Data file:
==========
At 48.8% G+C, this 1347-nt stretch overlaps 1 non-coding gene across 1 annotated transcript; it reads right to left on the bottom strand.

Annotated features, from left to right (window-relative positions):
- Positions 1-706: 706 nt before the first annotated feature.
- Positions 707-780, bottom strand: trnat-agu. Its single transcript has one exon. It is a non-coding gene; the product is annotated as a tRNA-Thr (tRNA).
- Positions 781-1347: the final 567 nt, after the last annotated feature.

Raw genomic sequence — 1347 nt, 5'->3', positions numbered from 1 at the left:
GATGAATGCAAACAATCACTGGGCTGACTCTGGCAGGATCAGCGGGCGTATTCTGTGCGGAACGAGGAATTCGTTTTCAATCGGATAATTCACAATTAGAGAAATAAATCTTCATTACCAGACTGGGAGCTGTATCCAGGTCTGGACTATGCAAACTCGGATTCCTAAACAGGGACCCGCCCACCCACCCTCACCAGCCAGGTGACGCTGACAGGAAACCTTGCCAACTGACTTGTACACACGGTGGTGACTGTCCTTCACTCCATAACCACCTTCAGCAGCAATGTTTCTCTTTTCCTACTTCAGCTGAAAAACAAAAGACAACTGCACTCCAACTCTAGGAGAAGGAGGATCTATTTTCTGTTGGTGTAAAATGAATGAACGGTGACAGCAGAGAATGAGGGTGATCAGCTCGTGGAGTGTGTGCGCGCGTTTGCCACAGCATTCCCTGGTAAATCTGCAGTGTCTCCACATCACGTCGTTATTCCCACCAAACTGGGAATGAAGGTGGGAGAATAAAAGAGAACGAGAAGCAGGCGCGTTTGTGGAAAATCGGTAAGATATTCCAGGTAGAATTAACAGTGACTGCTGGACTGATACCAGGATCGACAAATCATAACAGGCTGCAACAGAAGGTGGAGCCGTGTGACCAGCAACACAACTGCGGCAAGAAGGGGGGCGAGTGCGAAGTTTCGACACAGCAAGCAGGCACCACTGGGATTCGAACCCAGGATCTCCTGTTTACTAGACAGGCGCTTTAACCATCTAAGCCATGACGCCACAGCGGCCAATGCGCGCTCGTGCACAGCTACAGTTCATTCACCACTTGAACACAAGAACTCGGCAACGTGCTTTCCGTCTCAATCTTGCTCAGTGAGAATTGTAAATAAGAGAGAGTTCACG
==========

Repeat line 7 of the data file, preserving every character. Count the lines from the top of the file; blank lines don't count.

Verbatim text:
GATGAATGCAAACAATCACTGGGCTGACTCTGGCAGGATCAGCGGGCGTATTCTGTGCGGAACGAGGAATTCGTTTTCAATCGGATAATTCACAATTAGAGAAATAAATCTTCATTACCAGACTGGGAGCTGTATCCAGGTCTGGACTATGCAAACTCGGATTCCTAAACAGGGACCCGCCCACCCACCCTCACCAGCCAGGTGACGCTGACAGGAAACCTTGCCAACTGACTTGTACACACGGTGGTGACTGTCCTTCACTCCATAACCACCTTCAGCAGCAATGTTTCTCTTTTCCTACTTCAGCTGAAAAACAAAAGACAACTGCACTCCAACTCTAGGAGAAGGAGGATCTATTTTCTGTTGGTGTAAAATGAATGAACGGTGACAGCAGAGAATGAGGGTGATCAGCTCGTGGAGTGTGTGCGCGCGTTTGCCACAGCATTCCCTGGTAAATCTGCAGTGTCTCCACATCACGTCGTTATTCCCACCAAACTGGGAATGAAGGTGGGAGAATAAAAGAGAACGAGAAGCAGGCGCGTTTGTGGAAAATCGGTAAGATATTCCAGGTAGAATTAACAGTGACTGCTGGACTGATACCAGGATCGACAAATCATAACAGGCTGCAACAGAAGGTGGAGCCGTGTGACCAGCAACACAACTGCGGCAAGAAGGGGGGCGAGTGCGAAGTTTCGACACAGCAAGCAGGCACCACTGGGATTCGAACCCAGGATCTCCTGTTTACTAGACAGGCGCTTTAACCATCTAAGCCATGACGCCACAGCGGCCAATGCGCGCTCGTGCACAGCTACAGTTCATTCACCACTTGAACACAAGAACTCGGCAACGTGCTTTCCGTCTCAATCTTGCTCAGTGAGAATTGTAAATAAGAGAGAGTTCACG